The US Patents Office awarded two new patents to Rutgers, The State University of New Jersey, that describe sustainable concrete products that cure and harden by consuming carbon dioxide (CO2) instead of water.1,2 The commercialisation of the products is occurring under an exclusive licensing agreement with Solidia Technologies, a New Jersey-based start-up developing sustainable building materials that can reduce the carbon footprint of concrete products up to 70%.
Solidia Concrete is manufactured using identical mixing and forming processes as those used to produce concrete made with ordinary Portland cement (OPC). It is then cured and hardened by a previously patented chemical reaction between Solidia Cement and gaseous CO2.3,4 This unique aspect of Solidia Concrete curing allows precise control of the curing process, permits the incorporation of a broad range of sands, aggregates, and reinforcements, reduces water consumption up to 80%, and enables manufacturers to operate at higher speeds while minimising material waste. Solidia Concrete cures in less than 24 hours as compared to the 28 days required for OPC-based concrete to achieve full hardness.5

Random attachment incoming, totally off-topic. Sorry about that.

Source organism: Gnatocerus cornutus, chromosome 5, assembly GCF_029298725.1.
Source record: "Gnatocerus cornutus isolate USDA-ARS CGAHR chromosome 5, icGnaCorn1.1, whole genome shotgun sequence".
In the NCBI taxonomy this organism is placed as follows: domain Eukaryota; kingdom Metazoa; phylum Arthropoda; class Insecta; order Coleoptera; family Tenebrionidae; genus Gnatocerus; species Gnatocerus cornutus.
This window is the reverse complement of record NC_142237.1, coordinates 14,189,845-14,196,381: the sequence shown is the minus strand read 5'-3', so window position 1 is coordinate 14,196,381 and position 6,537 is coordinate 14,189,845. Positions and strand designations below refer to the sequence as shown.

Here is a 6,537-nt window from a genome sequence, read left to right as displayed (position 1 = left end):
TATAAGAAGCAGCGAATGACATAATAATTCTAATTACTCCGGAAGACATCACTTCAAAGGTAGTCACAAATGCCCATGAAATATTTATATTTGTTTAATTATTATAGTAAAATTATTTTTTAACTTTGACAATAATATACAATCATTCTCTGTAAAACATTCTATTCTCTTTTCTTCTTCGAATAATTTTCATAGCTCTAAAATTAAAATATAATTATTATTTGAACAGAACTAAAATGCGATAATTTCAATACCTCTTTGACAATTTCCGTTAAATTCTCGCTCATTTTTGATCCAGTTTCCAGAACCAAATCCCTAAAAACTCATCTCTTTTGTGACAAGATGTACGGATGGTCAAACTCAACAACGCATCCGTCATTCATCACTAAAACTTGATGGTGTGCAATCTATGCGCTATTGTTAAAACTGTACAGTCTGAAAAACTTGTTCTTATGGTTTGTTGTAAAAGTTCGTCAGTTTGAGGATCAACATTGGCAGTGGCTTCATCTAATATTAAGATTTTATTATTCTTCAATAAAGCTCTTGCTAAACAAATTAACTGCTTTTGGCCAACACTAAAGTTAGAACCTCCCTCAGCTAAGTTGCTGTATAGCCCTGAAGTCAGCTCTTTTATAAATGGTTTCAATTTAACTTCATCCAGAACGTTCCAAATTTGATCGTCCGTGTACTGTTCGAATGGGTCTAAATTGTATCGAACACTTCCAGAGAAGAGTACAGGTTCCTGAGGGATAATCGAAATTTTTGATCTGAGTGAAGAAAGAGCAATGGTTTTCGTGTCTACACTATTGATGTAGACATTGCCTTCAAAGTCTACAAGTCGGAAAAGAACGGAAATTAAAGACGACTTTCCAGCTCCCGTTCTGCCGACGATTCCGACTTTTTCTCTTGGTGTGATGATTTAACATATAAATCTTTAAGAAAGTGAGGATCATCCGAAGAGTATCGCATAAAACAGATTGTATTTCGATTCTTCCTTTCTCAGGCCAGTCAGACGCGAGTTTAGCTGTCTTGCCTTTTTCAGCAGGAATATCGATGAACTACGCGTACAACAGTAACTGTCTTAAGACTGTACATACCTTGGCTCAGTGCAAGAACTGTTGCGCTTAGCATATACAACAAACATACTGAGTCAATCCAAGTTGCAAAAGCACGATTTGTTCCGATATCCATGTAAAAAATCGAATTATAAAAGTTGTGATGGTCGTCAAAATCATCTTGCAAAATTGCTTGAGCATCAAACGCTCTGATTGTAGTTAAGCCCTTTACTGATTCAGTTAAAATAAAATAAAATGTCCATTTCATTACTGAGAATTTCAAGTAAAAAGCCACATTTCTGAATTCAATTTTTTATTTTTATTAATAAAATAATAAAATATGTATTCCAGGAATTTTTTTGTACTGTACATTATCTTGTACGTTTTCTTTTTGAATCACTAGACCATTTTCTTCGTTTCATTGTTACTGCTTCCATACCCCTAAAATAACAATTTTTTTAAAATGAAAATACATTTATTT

When the reduced CO2 emissions associated with Solidia Cement production are combined with the CO2 reacted into Solidia Concrete, the carbon footprint of concrete products can be reduced by up to 70%.
Suitable for large and small-scale applications, Solidia Concrete parts can be designed for compressive strength, abrasion resistance, efflorescence and freeze-thaw cycling resilience that are equal to, or better than, that of conventional concrete.
“Solidia Concrete can be adapted easily by manufacturers of conventional concretes, fitting into the industry's existing infrastructure and raw materials supply chains anywhere in the world,” said Solidia Chief Technology Officer Nicholas DeCristofaro, Ph.D.
Solidia's licensing agreement with Rutgers covers a portfolio of more than 50 US and foreign patents and patent applications for technologies originally co-invented by Richard (Rik) Riman, Ph.D., Rutgers distinguished professor of materials science and engineering and Solidia Founder and Board member, and Vahit Atakan, Ph.D., Solidia's R&D director and former Rutgers graduate student and research associate.
1 U.S. Patent No. 8,709,960 B2 Method of Hydrothermal Liquid Phase Sintering of Ceramic Materials and Products Derived Therefrom, April 29, 2014
2 U.S. Patent No. 8,721,784 Systems and Methods for Capture and Sequestration of Gases and Compositions Derived Therefrom, May 13, 2014
Adapted from press release by Katherine Guenioui
Read the article online at: https://www.worldcement.com/the-americas/23052014/solidia_concrete_granted_patents_238/